A team of archaeologists from the Universities of Chester and Manchester has made discoveries which shed new light on the communities who inhabited Britain after the end of the last Ice Age.
Excavation
© University of Chester
Excavations carried out by the team at a site in North Yorkshire have uncovered the exceptionally well-preserved remains of a small settlement inhabited by groups of hunter-gatherers around 10,500 years ago. Among the finds that the team recovered were the bones of animals that people hunted, tools and weapons made from bone, antler and stone, and rare traces of woodworking.

The site near Scarborough originally lay on the shore of an island in an ancient lake and dates to the Mesolithic, or 'Middle Stone Age' period. Over thousands of years the lake slowly filled in with thick deposits of peat, which gradually buried and preserved the site.

Dr Nick Overton from The University of Manchester said: "It is so rare to find material this old in such good condition. The Mesolithic in Britain was before the introduction of pottery or metals, so finding organic remains like bone, antler and wood, which are usually not preserved, are incredibly important in helping us to reconstruct peoples' lives."

Analysis of the finds is allowing the team to learn more and change what has been previously understood about these early prehistoric communities. The bones show that people were hunting a wide range of animals in a number of different habitats around the lake, including large mammals such as elk and red deer, smaller mammals such as beavers, and water birds. The bodies of hunted animals were butchered and parts of them were intentionally deposited into the wetlands at the island site.

The team also discovered that some of the hunting weapons made of animal bone and antler had been decorated, and had been taken apart before being deposited on the island's shore. This, they believe, shows that Mesolithic people had strict rules about how the remains of animals and objects used to kill them were disposed of.

Artefacts on the lake bed.
© University of Chester
Artefacts on the lake bed.
According to Dr Amy Gray Jones from the University of Chester: "People often think of prehistoric hunter-gatherers as living on the edge of starvation, moving from place to place in an endless search for food, and that it was only with the introduction of farming that humans lived a more settled and stable lifestyle. But here we have people inhabiting a rich network of sites and habitats, taking the time to decorate objects, and taking care over the ways they disposed of animal remains and important artefacts. These aren't people that were struggling to survive. They were people confident in their understanding of this landscape, and of the behaviours and habitats of different animal species that lived there."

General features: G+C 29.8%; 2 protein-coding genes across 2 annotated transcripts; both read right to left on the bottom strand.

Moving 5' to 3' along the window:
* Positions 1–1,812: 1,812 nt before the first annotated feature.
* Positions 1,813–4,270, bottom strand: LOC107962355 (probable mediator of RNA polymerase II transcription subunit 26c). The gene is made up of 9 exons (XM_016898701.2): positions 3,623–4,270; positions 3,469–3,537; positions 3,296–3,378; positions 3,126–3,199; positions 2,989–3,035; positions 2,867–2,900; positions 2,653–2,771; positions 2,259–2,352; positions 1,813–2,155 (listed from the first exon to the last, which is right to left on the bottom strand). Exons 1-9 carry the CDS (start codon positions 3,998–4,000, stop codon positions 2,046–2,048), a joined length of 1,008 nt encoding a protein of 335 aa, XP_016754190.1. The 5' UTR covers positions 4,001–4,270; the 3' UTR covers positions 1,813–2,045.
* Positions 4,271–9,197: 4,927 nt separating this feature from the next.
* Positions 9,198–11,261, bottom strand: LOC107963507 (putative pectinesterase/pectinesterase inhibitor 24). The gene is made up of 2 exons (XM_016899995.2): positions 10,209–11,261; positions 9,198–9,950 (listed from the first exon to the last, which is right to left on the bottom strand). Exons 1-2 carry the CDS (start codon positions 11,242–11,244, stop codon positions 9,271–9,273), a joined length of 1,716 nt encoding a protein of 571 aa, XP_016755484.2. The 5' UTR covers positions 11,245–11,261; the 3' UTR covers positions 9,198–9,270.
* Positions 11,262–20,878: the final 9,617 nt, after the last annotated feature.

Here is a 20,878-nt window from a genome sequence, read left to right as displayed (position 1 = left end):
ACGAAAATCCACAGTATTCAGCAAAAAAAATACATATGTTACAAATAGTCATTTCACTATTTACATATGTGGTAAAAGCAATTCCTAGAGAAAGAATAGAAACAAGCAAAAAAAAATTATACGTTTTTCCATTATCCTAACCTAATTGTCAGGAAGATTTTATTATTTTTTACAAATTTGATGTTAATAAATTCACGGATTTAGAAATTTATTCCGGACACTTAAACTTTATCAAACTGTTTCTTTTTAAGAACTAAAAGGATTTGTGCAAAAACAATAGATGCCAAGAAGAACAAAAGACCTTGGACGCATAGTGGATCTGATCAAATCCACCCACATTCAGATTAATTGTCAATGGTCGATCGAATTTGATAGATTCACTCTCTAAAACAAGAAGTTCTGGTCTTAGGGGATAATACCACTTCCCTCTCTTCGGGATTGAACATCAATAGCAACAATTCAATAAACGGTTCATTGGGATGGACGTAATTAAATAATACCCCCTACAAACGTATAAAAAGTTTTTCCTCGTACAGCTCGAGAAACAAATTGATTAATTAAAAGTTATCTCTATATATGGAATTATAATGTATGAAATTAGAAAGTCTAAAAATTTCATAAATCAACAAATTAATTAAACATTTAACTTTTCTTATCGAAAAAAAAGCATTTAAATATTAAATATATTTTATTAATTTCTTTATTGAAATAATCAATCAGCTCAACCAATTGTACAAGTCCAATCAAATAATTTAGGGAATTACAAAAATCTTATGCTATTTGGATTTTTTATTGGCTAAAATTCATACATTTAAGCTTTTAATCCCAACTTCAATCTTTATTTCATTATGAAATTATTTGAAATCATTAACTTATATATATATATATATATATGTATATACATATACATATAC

A barbed antler point.
© University of Chester
A barbed antler point.
The team hopes that future research at this site and others in the area will continue to shed new light on people's relationship with the environment. Analysis of peat deposits around the site is already showing that this was an incredibly biodiverse landscape, rich in plant and animal life, and as work continues, the team hopes to find out what effects humans had on this environment.

Dr Barry Taylor from the University of Chester said: "We know from research carried out at other sites around the lake, that these human communities were deliberately managing and manipulating wild plant communities. As we do more work on this site, we hope to show in more detail how humans were altering the composition of this environment thousands of years before the introduction of agriculture into Britain."

The excavations are featured in episode five of the new series of Digging for Britain, which will be broadcast on BBC Two at 8pm on Sunday February 5 and is currently available on BBC iPlayer.
A decorated antler point.
© University of Chester
A decorated antler point.
The project is co-directed by Dr Barry Taylor and Dr Amy Gray Jones from the University of Chester, and Dr Nick Overton from The University of Manchester. The project received financial support from the Royal Archaeological Institute, The Prehistoric Society and the Scarborough Archaeological and Historical Society, and took place with the help of landowner Mr Sidney Craggs, students and graduates from the Universities of Chester and Manchester, and volunteers from the Scarborough Archaeological and Historical Society.